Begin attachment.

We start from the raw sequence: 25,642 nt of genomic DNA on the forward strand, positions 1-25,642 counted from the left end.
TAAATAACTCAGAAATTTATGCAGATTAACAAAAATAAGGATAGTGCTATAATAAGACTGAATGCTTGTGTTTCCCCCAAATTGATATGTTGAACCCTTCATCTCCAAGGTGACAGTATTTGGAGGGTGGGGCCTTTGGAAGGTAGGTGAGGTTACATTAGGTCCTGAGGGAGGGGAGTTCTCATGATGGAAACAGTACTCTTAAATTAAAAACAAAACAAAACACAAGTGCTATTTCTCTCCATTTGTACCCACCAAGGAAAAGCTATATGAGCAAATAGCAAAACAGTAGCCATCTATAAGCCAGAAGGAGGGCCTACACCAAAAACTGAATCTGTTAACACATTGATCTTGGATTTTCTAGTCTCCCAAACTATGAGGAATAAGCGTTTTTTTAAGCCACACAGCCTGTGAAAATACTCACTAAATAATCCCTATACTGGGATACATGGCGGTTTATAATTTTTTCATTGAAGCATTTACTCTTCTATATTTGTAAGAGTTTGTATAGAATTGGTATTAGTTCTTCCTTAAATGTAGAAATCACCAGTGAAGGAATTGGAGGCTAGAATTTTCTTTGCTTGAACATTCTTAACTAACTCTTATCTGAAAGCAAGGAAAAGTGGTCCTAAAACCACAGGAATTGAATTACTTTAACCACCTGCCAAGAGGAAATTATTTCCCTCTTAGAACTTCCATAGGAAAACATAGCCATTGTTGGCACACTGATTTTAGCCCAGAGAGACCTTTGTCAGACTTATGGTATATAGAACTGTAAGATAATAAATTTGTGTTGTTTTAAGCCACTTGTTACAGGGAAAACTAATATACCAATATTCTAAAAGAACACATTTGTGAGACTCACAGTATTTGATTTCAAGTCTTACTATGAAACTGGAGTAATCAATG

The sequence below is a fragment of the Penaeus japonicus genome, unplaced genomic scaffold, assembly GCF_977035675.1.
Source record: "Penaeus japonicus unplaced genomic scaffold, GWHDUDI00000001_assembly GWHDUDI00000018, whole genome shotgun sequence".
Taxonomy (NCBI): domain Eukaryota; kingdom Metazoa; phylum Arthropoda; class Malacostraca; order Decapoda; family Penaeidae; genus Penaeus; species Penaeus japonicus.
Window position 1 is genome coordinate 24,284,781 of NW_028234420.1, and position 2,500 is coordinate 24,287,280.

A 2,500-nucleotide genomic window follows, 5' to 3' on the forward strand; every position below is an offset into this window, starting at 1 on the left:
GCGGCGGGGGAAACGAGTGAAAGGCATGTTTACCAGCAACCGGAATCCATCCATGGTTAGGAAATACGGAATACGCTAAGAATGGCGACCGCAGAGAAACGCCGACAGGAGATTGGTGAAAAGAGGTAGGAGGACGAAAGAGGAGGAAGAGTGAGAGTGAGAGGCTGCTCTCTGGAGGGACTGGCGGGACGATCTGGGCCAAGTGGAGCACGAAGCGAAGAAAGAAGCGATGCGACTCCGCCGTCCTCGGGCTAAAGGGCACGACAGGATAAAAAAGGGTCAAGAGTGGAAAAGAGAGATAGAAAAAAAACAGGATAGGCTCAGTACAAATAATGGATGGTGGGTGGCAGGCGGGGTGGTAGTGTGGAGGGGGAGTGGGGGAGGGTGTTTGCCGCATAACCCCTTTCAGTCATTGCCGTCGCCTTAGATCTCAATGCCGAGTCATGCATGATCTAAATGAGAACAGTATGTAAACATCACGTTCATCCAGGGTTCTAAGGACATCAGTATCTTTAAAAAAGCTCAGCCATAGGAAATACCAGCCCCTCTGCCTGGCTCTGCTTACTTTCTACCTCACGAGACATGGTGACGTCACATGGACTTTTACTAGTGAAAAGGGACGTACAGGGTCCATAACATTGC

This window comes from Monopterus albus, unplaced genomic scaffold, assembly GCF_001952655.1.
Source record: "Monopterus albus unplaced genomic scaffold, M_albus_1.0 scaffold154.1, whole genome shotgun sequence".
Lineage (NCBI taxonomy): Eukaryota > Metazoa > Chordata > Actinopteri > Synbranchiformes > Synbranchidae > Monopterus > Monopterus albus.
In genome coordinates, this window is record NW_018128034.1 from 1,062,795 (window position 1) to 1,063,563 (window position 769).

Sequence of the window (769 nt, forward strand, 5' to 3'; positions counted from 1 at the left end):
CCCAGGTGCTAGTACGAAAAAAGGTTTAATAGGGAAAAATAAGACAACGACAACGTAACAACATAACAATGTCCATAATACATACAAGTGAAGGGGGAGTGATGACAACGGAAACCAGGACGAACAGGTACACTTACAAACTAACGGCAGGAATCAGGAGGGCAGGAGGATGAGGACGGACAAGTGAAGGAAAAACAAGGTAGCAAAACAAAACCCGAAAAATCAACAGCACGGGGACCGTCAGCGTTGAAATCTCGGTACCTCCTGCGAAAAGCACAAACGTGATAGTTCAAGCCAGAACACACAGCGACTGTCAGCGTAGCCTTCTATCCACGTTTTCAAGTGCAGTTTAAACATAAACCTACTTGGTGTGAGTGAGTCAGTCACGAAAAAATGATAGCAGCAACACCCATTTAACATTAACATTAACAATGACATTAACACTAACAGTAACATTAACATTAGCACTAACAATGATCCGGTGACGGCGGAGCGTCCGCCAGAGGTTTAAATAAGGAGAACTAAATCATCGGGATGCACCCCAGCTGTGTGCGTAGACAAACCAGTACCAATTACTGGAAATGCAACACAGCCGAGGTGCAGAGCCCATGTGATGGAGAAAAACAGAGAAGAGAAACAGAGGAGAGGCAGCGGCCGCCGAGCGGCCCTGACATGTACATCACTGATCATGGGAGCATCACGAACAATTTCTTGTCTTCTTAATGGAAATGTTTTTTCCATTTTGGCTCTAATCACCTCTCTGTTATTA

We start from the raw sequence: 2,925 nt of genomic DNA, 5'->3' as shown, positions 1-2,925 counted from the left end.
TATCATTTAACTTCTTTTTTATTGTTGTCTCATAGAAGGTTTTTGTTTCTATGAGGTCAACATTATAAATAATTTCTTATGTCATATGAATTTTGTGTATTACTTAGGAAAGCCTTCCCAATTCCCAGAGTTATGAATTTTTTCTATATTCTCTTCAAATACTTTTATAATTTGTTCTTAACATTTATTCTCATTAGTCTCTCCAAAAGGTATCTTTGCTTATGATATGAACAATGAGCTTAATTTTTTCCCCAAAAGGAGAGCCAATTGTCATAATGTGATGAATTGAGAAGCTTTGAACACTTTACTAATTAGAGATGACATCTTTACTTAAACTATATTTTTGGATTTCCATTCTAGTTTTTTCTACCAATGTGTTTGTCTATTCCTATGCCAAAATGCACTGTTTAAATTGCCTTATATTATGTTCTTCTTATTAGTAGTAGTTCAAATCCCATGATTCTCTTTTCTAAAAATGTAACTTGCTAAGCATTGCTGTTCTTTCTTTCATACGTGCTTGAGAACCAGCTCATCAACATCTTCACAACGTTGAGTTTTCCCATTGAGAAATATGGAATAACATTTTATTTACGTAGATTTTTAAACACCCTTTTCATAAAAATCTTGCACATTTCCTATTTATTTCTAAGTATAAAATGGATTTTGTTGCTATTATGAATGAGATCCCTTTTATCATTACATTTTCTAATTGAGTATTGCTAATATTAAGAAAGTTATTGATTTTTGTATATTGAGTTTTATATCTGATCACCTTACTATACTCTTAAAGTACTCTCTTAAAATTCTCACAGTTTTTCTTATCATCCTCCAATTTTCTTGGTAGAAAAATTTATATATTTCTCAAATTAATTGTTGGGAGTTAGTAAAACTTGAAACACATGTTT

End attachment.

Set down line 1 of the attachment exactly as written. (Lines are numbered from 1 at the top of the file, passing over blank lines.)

We start from the raw sequence: 25,642 nt of genomic DNA on the forward strand, positions 1-25,642 counted from the left end.